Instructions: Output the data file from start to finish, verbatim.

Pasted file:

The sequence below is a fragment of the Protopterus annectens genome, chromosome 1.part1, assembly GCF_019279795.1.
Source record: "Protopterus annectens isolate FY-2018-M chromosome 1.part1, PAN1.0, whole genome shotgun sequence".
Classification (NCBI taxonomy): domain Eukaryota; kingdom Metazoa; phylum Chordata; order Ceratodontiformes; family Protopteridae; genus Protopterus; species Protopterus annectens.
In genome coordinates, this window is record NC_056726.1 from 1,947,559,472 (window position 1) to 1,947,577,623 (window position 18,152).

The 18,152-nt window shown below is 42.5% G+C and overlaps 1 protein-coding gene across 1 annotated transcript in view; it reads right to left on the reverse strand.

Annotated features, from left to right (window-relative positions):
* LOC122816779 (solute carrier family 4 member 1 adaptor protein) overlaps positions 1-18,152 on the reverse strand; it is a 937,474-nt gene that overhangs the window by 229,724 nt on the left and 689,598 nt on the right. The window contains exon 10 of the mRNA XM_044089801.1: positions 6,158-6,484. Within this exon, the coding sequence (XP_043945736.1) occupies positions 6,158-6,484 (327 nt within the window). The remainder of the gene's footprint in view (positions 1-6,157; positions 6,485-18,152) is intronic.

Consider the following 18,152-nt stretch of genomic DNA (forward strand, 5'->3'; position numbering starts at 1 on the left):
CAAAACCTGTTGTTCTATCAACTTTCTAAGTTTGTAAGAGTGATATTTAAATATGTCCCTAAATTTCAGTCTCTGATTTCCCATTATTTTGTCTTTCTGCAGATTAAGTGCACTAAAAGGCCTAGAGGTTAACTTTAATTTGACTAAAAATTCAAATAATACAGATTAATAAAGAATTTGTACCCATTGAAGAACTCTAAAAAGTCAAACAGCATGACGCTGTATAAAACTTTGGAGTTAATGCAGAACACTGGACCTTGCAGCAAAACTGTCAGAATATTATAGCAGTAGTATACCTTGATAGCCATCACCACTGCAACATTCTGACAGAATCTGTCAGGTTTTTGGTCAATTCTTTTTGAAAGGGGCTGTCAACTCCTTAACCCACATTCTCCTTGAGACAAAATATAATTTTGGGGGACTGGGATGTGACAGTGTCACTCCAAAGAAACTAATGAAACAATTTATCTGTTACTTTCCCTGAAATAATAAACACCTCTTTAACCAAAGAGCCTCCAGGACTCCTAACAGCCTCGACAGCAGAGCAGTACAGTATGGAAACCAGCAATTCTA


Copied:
The sequence below is a fragment of the Protopterus annectens genome, chromosome 1.part1, assembly GCF_019279795.1.
Source record: "Protopterus annectens isolate FY-2018-M chromosome 1.part1, PAN1.0, whole genome shotgun sequence".
Classification (NCBI taxonomy): domain Eukaryota; kingdom Metazoa; phylum Chordata; order Ceratodontiformes; family Protopteridae; genus Protopterus; species Protopterus annectens.
In genome coordinates, this window is record NC_056726.1 from 1,947,559,472 (window position 1) to 1,947,577,623 (window position 18,152).

The 18,152-nt window shown below is 42.5% G+C and overlaps 1 protein-coding gene across 1 annotated transcript in view; it reads right to left on the reverse strand.

Annotated features, from left to right (window-relative positions):
* LOC122816779 (solute carrier family 4 member 1 adaptor protein) overlaps positions 1-18,152 on the reverse strand; it is a 937,474-nt gene that overhangs the window by 229,724 nt on the left and 689,598 nt on the right. The window contains exon 10 of the mRNA XM_044089801.1: positions 6,158-6,484. Within this exon, the coding sequence (XP_043945736.1) occupies positions 6,158-6,484 (327 nt within the window). The remainder of the gene's footprint in view (positions 1-6,157; positions 6,485-18,152) is intronic.

Consider the following 18,152-nt stretch of genomic DNA (forward strand, 5'->3'; position numbering starts at 1 on the left):
CAAAACCTGTTGTTCTATCAACTTTCTAAGTTTGTAAGAGTGATATTTAAATATGTCCCTAAATTTCAGTCTCTGATTTCCCATTATTTTGTCTTTCTGCAGATTAAGTGCACTAAAAGGCCTAGAGGTTAACTTTAATTTGACTAAAAATTCAAATAATACAGATTAATAAAGAATTTGTACCCATTGAAGAACTCTAAAAAGTCAAACAGCATGACGCTGTATAAAACTTTGGAGTTAATGCAGAACACTGGACCTTGCAGCAAAACTGTCAGAATATTATAGCAGTAGTATACCTTGATAGCCATCACCACTGCAACATTCTGACAGAATCTGTCAGGTTTTTGGTCAATTCTTTTTGAAAGGGGCTGTCAACTCCTTAACCCACATTCTCCTTGAGACAAAATATAATTTTGGGGGACTGGGATGTGACAGTGTCACTCCAAAGAAACTAATGAAACAATTTATCTGTTACTTTCCCTGAAATAATAAACACCTCTTTAACCAAAGAGCCTCCAGGACTCCTAACAGCCTCGACAGCAGAGCAGTACAGTATGGAAACCAGCAATTCTA